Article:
Last Updated: 10/31/13
Mosquito Control and Breeding
Mosquito Dunks, Bt, and Deterring Mosquitoes
Spraying and Your Pond
This page is about mosquitoes and their part in a functioning, healthy watergarden.
For another view point on mosquito control, see this contributing article on mosquitoes.
Mosquito larvae range from 0.2 to 0.5 inches long. They are called wrigglers because they wiggle around when disturbed. They usually stay at the surface with their breathing tubes sticking out of the water. If you are unsure if there are mosquito larvae in some still water, blow on the surface; if there are larvae, they will wiggle all around. They eat small animals, plants, and debris with the aid of mouth bristles. The pupae are called tumblers since they wiggle around when disturbed. Their head and thorax are fused but they can swim. Adult females need blood while males eat nectar and fruit. Females lay eggs in rafts on the water surface. Eggs hatch in 1 to 5 days. Larvae pupate in one to two weeks. Adults are 0.2 to 0.3 inches long. There are 120 species of mosquito in North America. The house mosquito is Culex pipiens.
Most often, people want to know about mosquito control. Female mosquitos bite mammals and birds and feed on their blood to nourish their eggs. They also feed on humans, leaving welts and sometimes (rarely!) transmitting malaria, yellow fever, encephalitis, West Nile virus, or other diseases. The female mosquito lays a raft of tiny eggs in still water which hatch into wriggling larvae. After a few weeks, these leave the water as adults. You can control mosquitoes for sure one of two ways (mosquito-eating fish or mosquito dunks). First, add small insect-eating fish like young goldfish, fathead minnows, mosquito fish, etc. (see here for information of these and other fish). See the next section for the information on dunks and other methods that work sometimes.
If you raise aquarium fry outdoors, expect mosquito larvae to appear unless you add mosquito dunks, at least until the fry are large enough to eat the larvae. Adult aquarium fish love the larvae so some people get mosquito larvae just to feed their fish. One person who e-mailed me was all excited about the wriggling "baby fish" they had gotten from their aquarium waste water. When she said they folded in half and squiggled to move, I knew what they were. I told her to feed them to her fish who had a treat.
If you prefer a fish-less pond or one with large fish like adult koi who will not keep mosquito larvae under control, then you can add what are called mosquito dunks. These contain natural organisms (Bt bacteria, Bacillus thuringlensis) which attack mosquito and similar fly larvae but will not harm non-insect animals or plants in any way. They can be ordered through many of the catalogs which I list at my pond catalogs page. The place that makes them is Summit Chemical. Their web site has tons of information on mosquitoes and their mosquito-killing products but you cannot order direct from them.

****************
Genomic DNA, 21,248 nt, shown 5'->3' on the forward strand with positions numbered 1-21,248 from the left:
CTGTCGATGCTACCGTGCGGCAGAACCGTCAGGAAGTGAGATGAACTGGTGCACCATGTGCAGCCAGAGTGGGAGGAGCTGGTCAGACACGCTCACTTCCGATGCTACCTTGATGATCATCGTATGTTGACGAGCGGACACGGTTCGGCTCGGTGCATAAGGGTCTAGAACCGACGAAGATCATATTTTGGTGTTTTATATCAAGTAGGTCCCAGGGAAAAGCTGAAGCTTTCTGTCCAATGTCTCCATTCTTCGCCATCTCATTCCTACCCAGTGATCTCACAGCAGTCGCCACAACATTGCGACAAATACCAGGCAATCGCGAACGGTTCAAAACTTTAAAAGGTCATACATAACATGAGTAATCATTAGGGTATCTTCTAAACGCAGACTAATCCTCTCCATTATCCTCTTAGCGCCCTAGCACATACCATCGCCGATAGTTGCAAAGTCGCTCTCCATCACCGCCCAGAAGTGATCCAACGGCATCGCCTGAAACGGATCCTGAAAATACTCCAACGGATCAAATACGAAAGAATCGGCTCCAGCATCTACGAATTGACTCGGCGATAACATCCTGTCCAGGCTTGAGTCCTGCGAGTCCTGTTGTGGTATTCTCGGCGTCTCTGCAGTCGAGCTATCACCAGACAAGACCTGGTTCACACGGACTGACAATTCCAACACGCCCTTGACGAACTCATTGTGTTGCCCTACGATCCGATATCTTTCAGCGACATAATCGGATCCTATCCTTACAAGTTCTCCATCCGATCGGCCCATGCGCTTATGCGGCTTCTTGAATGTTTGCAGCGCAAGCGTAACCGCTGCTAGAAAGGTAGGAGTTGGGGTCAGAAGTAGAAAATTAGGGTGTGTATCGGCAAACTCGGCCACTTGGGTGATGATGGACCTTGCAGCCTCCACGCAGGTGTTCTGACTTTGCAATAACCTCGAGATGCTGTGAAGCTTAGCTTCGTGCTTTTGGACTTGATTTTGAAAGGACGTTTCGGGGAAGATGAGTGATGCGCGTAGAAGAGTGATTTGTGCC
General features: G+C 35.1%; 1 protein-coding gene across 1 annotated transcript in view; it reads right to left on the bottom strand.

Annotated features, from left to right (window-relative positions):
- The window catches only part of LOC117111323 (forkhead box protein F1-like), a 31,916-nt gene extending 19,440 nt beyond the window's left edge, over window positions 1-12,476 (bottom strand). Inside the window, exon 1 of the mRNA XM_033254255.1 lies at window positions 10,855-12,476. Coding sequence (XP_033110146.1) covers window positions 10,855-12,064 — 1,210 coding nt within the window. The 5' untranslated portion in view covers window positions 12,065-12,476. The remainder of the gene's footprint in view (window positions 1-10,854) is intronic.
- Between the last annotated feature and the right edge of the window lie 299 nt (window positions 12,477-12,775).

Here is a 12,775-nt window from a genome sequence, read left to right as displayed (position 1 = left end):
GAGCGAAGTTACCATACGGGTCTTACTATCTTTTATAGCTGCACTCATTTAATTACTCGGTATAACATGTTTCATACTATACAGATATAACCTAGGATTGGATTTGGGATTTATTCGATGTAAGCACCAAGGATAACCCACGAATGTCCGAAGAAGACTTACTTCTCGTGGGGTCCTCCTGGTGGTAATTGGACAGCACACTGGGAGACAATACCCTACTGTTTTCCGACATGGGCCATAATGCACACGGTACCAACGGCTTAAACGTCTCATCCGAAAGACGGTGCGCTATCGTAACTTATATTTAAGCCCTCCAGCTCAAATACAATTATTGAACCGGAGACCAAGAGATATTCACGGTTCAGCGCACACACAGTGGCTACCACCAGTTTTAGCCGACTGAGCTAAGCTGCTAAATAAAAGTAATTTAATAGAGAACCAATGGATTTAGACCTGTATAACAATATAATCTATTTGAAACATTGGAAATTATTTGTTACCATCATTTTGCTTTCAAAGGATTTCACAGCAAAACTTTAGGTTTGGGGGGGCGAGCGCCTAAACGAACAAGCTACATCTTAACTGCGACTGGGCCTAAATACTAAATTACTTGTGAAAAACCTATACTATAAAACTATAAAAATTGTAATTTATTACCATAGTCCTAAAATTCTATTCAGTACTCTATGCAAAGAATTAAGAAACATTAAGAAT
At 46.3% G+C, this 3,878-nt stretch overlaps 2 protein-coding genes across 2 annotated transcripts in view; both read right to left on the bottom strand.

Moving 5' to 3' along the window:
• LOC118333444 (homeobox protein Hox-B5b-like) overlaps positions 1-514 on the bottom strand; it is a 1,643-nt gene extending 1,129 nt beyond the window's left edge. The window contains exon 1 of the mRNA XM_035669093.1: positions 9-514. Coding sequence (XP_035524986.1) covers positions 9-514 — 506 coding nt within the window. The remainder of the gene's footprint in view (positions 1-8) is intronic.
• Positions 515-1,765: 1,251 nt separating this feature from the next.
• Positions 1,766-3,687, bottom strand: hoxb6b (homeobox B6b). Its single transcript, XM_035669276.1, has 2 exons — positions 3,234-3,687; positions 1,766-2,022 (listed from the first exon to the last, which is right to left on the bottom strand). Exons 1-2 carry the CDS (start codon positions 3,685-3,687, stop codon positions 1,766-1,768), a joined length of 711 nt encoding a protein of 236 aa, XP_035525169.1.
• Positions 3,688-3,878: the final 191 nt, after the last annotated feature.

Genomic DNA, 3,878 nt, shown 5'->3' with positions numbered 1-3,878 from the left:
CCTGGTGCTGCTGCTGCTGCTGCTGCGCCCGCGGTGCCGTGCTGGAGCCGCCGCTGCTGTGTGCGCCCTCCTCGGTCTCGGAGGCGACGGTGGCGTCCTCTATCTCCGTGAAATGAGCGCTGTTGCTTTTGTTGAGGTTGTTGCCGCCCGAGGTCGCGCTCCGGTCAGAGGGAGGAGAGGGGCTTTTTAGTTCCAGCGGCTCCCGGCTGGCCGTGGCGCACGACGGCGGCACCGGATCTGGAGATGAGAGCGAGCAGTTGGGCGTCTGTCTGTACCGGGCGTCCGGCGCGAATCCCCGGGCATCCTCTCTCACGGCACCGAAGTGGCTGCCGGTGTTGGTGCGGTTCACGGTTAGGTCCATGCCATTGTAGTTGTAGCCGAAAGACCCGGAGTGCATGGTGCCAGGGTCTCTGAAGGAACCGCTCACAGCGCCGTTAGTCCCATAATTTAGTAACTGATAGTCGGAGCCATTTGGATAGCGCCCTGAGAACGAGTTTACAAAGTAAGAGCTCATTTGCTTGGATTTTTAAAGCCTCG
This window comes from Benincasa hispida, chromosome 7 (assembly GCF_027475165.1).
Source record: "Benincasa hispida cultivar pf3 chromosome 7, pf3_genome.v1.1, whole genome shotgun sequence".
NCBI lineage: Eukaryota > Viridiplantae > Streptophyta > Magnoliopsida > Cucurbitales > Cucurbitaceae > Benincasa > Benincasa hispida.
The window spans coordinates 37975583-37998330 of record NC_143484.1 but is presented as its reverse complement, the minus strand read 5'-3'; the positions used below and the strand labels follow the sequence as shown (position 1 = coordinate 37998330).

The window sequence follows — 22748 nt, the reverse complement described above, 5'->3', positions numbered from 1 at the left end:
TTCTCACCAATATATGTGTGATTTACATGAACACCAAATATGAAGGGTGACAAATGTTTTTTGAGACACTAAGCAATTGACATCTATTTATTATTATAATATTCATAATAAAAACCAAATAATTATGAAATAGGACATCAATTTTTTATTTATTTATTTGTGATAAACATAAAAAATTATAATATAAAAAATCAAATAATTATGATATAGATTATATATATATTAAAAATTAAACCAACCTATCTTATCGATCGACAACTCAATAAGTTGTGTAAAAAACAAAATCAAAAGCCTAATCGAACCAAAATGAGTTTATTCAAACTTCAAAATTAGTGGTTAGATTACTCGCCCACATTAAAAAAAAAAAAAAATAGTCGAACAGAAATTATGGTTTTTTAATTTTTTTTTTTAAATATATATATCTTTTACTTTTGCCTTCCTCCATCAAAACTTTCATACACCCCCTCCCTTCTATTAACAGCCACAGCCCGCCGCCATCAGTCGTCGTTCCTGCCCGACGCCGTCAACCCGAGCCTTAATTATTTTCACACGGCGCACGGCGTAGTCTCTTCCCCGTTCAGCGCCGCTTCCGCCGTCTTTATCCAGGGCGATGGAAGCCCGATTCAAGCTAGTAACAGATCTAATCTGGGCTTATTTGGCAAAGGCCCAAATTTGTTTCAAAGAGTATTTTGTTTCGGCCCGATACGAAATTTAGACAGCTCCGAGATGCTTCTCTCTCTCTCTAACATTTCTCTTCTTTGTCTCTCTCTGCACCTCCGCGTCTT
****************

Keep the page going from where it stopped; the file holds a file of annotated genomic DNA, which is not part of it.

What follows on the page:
In addition to the mosquito dunks, they sell faster acting mosquito bits and now liquid Bt sold by Microbe-Lift. The liquid version is great when you do not want bits of corn-like stuff floating around in your pond. I use it for my tub ponds. Here are some photos of the various Bt products from Drs. Foster and Smith. Drs. Foster & Smith deleted their affiliate program so these links will no longer work. I am leaving up the pictures which are still working for now.
Also, increasing water movement and depth deters mosquitoes. Most larvae need still water to breathe so they would not be found near waterfalls or other moving waters. Stagnant, yucky water is their favorite hang-out. You will not find mosquito larvae around gushing water! Add air stones, waterfalls, fountains, etc.
Another way to reduce mosquito larvae numbers is to smother them by planting tight growing floating plants. This is not advisable in fish ponds since it can also reduce oxygen content for the fish. It works well in tub ponds. Azolla or Fairy Moss, Azolla caroliniana, is also called mosquito fern since it can grow so dense as to stifle out mosquito larvae.
In addition, promoting adult mosquito predators can help keep mosquitoes under control. Swallows, bats, and dragonflies are three animals that love to eat adult mosquitoes. Putting up bat and bird houses can thus help keep mosquito numbers down. Some insect larvae also eat mosquitoes including dragonflies, phantom gnats, and more. Promoting a wide array of insect life helps to prevent an outbreak of any one species. Dragonfly larvae are big eaters of mosquito larvae. Adult dragonflies are also called mosquito hawks. For more on dragonflies, see my dragonfly page.
Summary of how to deter or prevent mosquitoes: